cad


cad
cad, bounder, rotter mean one who shows himself to be no gentleman. Usually they are somewhat vague terms of contempt for bad behavior or manners.
Cad is applied especially to a man who violates in some way or another the code of morals or of manners by which he has been brought up and is supposed to be guided
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Napoleon III—in whom the cad, the coward, the idealist, and the sensualist were inextricably mixed— Birrell

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I pretended to gloat over the sight .... I have rarely in my life felt such a cadBuchan

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Bounder usually applies to a man who apes the gentleman but who in some definite way (as undue stylish-ness of dress or faulty habits of speech) marks himself as a mere imitation; the term condemns him as ignorant, obtrusive, or vulgar in a measure that puts him beyond the pale of good society
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that is an antisocial proceeding, the conduct of a bounderArcher

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this breezy, cocksure, self-assertive Englishman was what we today should be inclined to call a bounderCyril Robinson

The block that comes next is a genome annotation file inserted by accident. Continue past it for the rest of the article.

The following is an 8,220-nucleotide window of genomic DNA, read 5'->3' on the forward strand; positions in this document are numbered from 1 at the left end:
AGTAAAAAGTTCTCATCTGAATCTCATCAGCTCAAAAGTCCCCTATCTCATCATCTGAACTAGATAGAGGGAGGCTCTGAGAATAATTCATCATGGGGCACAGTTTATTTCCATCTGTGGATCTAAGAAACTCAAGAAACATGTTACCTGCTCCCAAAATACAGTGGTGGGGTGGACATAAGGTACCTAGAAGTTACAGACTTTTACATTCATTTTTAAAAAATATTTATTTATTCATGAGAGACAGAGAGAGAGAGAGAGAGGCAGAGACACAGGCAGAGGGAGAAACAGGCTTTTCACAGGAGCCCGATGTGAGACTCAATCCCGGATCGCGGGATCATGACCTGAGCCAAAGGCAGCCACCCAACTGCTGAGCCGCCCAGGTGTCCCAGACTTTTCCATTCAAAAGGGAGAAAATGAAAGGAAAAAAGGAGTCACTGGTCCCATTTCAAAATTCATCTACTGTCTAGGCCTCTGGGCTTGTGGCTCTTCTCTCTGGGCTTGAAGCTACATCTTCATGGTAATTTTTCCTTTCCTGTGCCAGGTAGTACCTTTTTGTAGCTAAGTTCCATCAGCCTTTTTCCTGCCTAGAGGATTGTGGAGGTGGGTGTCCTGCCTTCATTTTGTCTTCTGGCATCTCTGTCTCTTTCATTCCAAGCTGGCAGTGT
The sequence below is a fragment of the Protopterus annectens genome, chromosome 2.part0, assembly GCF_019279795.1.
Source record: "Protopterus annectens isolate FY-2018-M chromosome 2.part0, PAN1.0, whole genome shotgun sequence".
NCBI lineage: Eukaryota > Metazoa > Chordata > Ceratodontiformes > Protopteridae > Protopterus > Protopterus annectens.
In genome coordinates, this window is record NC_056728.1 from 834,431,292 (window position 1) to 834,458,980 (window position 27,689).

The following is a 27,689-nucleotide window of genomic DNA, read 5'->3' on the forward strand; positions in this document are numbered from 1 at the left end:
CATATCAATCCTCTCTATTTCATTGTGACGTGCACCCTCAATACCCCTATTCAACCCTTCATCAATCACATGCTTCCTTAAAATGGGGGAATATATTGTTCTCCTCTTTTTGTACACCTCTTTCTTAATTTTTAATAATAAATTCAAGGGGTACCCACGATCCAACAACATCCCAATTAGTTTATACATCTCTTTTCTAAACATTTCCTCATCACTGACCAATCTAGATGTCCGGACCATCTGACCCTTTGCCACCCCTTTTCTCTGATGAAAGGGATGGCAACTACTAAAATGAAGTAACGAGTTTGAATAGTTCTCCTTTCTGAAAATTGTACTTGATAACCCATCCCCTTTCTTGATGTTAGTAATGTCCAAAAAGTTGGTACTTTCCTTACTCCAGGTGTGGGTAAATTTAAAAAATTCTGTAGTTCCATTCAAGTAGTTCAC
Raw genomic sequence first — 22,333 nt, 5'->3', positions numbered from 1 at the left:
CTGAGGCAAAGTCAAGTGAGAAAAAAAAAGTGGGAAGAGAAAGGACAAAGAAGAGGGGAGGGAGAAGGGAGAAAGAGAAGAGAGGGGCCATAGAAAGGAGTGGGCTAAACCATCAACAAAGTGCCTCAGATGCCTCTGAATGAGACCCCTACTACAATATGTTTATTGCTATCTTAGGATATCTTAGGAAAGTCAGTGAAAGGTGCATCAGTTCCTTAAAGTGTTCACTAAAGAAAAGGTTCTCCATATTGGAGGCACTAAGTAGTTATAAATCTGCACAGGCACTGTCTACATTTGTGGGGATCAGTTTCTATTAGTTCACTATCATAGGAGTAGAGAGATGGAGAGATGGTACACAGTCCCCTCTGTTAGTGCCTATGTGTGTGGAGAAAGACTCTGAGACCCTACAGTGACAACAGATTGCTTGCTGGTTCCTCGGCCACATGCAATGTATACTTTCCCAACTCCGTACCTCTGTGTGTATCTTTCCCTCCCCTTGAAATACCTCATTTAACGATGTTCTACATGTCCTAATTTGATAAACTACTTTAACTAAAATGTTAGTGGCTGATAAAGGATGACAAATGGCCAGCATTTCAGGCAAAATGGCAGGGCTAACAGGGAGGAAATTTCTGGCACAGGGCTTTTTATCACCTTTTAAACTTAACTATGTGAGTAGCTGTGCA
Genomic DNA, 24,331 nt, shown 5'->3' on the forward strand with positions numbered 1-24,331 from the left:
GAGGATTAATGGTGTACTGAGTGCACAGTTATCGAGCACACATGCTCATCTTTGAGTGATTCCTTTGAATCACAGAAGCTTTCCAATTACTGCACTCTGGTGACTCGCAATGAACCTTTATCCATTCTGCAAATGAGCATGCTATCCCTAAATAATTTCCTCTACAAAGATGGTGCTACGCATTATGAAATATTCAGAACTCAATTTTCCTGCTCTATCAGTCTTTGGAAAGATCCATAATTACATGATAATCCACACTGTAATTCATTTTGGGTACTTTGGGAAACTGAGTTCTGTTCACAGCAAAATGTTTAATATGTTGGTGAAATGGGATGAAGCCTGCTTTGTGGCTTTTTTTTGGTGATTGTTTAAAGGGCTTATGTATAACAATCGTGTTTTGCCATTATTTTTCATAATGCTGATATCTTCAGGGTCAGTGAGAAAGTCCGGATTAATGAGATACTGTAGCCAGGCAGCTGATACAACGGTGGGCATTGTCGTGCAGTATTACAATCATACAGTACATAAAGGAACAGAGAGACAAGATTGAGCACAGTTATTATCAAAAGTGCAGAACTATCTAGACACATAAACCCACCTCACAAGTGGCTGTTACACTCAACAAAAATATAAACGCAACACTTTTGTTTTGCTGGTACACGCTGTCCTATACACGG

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Rotter may be applied to a man who is extremely objectionable especially on moral grounds
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a regular rotter; that man is about as bad as they make them— George Moore

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The term is sometimes used of one who is felt as objectionable because of some failure, however great or small, to conform and then may suggest no more than mild disapprobation
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there were a few rotters among the schoolboys, but fortunately not very many

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he's a bit of a rotter but a jolly good fellow for all that

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New Dictionary of Synonyms. 2014.